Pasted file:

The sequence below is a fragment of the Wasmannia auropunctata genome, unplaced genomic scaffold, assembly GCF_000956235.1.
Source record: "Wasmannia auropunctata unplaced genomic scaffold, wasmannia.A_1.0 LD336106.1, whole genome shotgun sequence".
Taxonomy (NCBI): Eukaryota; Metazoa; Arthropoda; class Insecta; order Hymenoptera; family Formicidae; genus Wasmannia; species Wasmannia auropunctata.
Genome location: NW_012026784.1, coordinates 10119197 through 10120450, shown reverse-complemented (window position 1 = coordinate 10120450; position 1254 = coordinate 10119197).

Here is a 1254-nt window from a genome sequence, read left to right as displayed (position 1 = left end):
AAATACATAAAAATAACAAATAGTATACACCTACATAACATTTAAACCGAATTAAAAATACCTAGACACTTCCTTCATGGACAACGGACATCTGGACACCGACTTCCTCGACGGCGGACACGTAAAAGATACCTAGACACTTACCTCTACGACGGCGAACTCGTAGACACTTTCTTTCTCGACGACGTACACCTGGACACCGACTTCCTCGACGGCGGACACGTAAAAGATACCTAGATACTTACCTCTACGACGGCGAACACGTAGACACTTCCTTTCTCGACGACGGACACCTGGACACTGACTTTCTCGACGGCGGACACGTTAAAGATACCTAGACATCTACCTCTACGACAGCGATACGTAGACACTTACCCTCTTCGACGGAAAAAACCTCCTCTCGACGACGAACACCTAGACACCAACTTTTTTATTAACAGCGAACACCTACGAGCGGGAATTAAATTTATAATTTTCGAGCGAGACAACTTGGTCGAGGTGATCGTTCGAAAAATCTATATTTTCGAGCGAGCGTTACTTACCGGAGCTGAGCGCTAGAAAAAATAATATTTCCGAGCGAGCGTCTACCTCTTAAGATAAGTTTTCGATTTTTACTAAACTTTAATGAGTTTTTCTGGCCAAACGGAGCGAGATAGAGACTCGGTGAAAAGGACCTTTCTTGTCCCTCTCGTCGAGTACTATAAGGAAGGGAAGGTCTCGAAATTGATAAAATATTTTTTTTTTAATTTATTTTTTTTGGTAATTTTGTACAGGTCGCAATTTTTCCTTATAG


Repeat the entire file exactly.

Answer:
The sequence below is a fragment of the Wasmannia auropunctata genome, unplaced genomic scaffold, assembly GCF_000956235.1.
Source record: "Wasmannia auropunctata unplaced genomic scaffold, wasmannia.A_1.0 LD336106.1, whole genome shotgun sequence".
Taxonomy (NCBI): Eukaryota; Metazoa; Arthropoda; class Insecta; order Hymenoptera; family Formicidae; genus Wasmannia; species Wasmannia auropunctata.
Genome location: NW_012026784.1, coordinates 10119197 through 10120450, shown reverse-complemented (window position 1 = coordinate 10120450; position 1254 = coordinate 10119197).

Here is a 1254-nt window from a genome sequence, read left to right as displayed (position 1 = left end):
AAATACATAAAAATAACAAATAGTATACACCTACATAACATTTAAACCGAATTAAAAATACCTAGACACTTCCTTCATGGACAACGGACATCTGGACACCGACTTCCTCGACGGCGGACACGTAAAAGATACCTAGACACTTACCTCTACGACGGCGAACTCGTAGACACTTTCTTTCTCGACGACGTACACCTGGACACCGACTTCCTCGACGGCGGACACGTAAAAGATACCTAGATACTTACCTCTACGACGGCGAACACGTAGACACTTCCTTTCTCGACGACGGACACCTGGACACTGACTTTCTCGACGGCGGACACGTTAAAGATACCTAGACATCTACCTCTACGACAGCGATACGTAGACACTTACCCTCTTCGACGGAAAAAACCTCCTCTCGACGACGAACACCTAGACACCAACTTTTTTATTAACAGCGAACACCTACGAGCGGGAATTAAATTTATAATTTTCGAGCGAGACAACTTGGTCGAGGTGATCGTTCGAAAAATCTATATTTTCGAGCGAGCGTTACTTACCGGAGCTGAGCGCTAGAAAAAATAATATTTCCGAGCGAGCGTCTACCTCTTAAGATAAGTTTTCGATTTTTACTAAACTTTAATGAGTTTTTCTGGCCAAACGGAGCGAGATAGAGACTCGGTGAAAAGGACCTTTCTTGTCCCTCTCGTCGAGTACTATAAGGAAGGGAAGGTCTCGAAATTGATAAAATATTTTTTTTTTAATTTATTTTTTTTGGTAATTTTGTACAGGTCGCAATTTTTCCTTATAG